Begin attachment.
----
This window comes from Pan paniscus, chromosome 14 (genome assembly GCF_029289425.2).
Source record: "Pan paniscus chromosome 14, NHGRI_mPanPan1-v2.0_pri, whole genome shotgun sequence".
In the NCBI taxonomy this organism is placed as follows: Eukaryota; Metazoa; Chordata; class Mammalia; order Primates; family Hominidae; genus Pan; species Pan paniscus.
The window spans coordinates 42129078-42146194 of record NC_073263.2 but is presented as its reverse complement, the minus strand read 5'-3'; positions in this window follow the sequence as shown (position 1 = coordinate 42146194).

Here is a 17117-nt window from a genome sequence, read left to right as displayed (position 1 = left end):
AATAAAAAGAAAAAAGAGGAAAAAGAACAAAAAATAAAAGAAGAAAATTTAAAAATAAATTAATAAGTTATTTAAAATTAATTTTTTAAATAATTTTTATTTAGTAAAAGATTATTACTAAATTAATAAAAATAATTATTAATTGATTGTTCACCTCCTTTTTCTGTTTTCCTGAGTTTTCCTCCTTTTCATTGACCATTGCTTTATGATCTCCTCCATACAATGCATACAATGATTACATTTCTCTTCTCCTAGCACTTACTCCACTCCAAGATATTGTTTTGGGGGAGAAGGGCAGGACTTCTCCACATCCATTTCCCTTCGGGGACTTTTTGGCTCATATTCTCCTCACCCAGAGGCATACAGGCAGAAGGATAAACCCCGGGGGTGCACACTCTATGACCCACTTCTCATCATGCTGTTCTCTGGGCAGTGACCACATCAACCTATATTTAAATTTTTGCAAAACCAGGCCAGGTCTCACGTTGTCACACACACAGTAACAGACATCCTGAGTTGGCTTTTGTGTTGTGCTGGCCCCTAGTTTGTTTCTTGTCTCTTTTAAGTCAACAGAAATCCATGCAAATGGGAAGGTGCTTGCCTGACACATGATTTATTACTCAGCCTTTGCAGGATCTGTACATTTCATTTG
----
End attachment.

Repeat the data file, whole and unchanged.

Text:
This window comes from Pan paniscus, chromosome 14 (genome assembly GCF_029289425.2).
Source record: "Pan paniscus chromosome 14, NHGRI_mPanPan1-v2.0_pri, whole genome shotgun sequence".
In the NCBI taxonomy this organism is placed as follows: Eukaryota; Metazoa; Chordata; class Mammalia; order Primates; family Hominidae; genus Pan; species Pan paniscus.
The window spans coordinates 42129078-42146194 of record NC_073263.2 but is presented as its reverse complement, the minus strand read 5'-3'; positions in this window follow the sequence as shown (position 1 = coordinate 42146194).

Here is a 17117-nt window from a genome sequence, read left to right as displayed (position 1 = left end):
AATAAAAAGAAAAAAGAGGAAAAAGAACAAAAAATAAAAGAAGAAAATTTAAAAATAAATTAATAAGTTATTTAAAATTAATTTTTTAAATAATTTTTATTTAGTAAAAGATTATTACTAAATTAATAAAAATAATTATTAATTGATTGTTCACCTCCTTTTTCTGTTTTCCTGAGTTTTCCTCCTTTTCATTGACCATTGCTTTATGATCTCCTCCATACAATGCATACAATGATTACATTTCTCTTCTCCTAGCACTTACTCCACTCCAAGATATTGTTTTGGGGGAGAAGGGCAGGACTTCTCCACATCCATTTCCCTTCGGGGACTTTTTGGCTCATATTCTCCTCACCCAGAGGCATACAGGCAGAAGGATAAACCCCGGGGGTGCACACTCTATGACCCACTTCTCATCATGCTGTTCTCTGGGCAGTGACCACATCAACCTATATTTAAATTTTTGCAAAACCAGGCCAGGTCTCACGTTGTCACACACACAGTAACAGACATCCTGAGTTGGCTTTTGTGTTGTGCTGGCCCCTAGTTTGTTTCTTGTCTCTTTTAAGTCAACAGAAATCCATGCAAATGGGAAGGTGCTTGCCTGACACATGATTTATTACTCAGCCTTTGCAGGATCTGTACATTTCATTTG